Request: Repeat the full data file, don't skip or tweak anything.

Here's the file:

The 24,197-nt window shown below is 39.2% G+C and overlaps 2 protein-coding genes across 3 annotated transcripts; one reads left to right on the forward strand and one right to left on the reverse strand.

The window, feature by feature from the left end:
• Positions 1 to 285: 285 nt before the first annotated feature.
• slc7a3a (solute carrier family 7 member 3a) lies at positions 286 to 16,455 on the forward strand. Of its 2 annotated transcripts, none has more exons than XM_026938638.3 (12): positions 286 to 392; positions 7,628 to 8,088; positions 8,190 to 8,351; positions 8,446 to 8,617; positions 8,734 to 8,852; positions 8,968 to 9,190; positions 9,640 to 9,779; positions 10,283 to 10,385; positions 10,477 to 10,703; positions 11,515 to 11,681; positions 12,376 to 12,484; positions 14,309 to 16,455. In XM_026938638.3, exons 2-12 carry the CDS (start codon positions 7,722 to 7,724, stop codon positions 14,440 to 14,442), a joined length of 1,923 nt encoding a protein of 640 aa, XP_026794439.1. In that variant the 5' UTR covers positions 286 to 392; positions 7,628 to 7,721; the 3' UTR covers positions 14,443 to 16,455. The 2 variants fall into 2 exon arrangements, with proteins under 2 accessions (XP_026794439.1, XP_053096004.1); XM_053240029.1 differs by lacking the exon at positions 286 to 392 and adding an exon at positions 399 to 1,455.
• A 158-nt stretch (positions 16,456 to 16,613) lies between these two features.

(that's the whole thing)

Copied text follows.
The 24,197-nt window shown below is 39.2% G+C and overlaps 2 protein-coding genes across 3 annotated transcripts; one reads left to right on the forward strand and one right to left on the reverse strand.

The window, feature by feature from the left end:
• Positions 1 to 285: 285 nt before the first annotated feature.
• slc7a3a (solute carrier family 7 member 3a) lies at positions 286 to 16,455 on the forward strand. Of its 2 annotated transcripts, none has more exons than XM_026938638.3 (12): positions 286 to 392; positions 7,628 to 8,088; positions 8,190 to 8,351; positions 8,446 to 8,617; positions 8,734 to 8,852; positions 8,968 to 9,190; positions 9,640 to 9,779; positions 10,283 to 10,385; positions 10,477 to 10,703; positions 11,515 to 11,681; positions 12,376 to 12,484; positions 14,309 to 16,455. In XM_026938638.3, exons 2-12 carry the CDS (start codon positions 7,722 to 7,724, stop codon positions 14,440 to 14,442), a joined length of 1,923 nt encoding a protein of 640 aa, XP_026794439.1. In that variant the 5' UTR covers positions 286 to 392; positions 7,628 to 7,721; the 3' UTR covers positions 14,443 to 16,455. The 2 variants fall into 2 exon arrangements, with proteins under 2 accessions (XP_026794439.1, XP_053096004.1); XM_053240029.1 differs by lacking the exon at positions 286 to 392 and adding an exon at positions 399 to 1,455.
• A 158-nt stretch (positions 16,456 to 16,613) lies between these two features.